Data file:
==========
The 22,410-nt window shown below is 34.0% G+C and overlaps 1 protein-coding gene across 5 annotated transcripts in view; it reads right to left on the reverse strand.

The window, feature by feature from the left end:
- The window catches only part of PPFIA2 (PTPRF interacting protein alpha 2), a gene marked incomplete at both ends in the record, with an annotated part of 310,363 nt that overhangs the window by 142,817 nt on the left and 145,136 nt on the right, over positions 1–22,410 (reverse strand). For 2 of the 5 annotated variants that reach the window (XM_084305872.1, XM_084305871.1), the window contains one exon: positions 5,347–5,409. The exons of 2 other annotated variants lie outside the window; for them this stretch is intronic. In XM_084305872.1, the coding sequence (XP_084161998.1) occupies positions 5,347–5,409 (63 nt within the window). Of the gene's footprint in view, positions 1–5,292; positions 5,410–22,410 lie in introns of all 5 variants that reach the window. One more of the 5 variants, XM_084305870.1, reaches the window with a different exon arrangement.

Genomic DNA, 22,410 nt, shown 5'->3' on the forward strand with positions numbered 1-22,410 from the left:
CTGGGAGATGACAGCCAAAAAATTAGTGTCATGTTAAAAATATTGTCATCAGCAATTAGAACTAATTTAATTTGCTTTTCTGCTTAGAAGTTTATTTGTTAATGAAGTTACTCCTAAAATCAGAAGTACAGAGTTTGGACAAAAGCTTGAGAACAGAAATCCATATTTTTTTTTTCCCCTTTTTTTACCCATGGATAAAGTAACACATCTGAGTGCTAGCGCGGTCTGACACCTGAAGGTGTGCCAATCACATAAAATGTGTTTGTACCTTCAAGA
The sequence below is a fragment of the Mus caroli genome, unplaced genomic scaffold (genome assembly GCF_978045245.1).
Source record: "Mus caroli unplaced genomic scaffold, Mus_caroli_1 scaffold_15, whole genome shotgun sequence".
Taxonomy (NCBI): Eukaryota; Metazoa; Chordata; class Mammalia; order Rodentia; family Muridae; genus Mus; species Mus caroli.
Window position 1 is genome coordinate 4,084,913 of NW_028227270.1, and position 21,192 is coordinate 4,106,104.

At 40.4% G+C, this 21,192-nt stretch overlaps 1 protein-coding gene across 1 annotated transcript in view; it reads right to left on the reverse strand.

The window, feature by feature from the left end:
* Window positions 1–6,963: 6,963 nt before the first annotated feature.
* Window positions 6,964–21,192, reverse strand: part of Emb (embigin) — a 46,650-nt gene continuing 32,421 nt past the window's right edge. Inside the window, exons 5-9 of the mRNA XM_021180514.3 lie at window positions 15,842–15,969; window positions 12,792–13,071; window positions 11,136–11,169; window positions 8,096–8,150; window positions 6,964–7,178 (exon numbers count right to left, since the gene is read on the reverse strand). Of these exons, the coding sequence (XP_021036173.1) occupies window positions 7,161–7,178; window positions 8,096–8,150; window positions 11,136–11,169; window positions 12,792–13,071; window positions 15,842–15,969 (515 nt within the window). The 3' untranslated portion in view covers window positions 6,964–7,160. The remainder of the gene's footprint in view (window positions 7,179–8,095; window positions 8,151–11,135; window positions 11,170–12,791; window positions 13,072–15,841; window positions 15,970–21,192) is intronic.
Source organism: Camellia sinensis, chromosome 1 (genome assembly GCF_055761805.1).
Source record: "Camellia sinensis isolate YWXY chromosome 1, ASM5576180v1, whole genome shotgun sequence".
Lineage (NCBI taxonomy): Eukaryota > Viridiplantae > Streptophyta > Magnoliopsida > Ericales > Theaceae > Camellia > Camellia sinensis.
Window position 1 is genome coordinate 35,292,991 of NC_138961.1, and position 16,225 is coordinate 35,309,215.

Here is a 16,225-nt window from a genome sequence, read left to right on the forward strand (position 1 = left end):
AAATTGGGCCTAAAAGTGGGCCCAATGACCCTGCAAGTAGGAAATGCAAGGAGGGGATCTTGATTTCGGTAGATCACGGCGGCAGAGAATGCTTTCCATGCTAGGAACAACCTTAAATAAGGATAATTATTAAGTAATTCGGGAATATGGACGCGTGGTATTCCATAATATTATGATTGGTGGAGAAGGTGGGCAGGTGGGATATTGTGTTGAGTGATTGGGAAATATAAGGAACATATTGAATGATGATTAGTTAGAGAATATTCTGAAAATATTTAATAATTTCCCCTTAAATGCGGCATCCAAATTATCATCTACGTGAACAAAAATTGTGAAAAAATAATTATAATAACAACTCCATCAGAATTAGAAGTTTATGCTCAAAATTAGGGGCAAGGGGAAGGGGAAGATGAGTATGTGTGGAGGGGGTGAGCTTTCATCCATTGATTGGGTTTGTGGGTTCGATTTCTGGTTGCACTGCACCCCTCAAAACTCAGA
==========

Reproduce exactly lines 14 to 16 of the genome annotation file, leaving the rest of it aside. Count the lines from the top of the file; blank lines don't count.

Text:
Source organism: Camellia sinensis, chromosome 1 (genome assembly GCF_055761805.1).
Source record: "Camellia sinensis isolate YWXY chromosome 1, ASM5576180v1, whole genome shotgun sequence".
Lineage (NCBI taxonomy): Eukaryota > Viridiplantae > Streptophyta > Magnoliopsida > Ericales > Theaceae > Camellia > Camellia sinensis.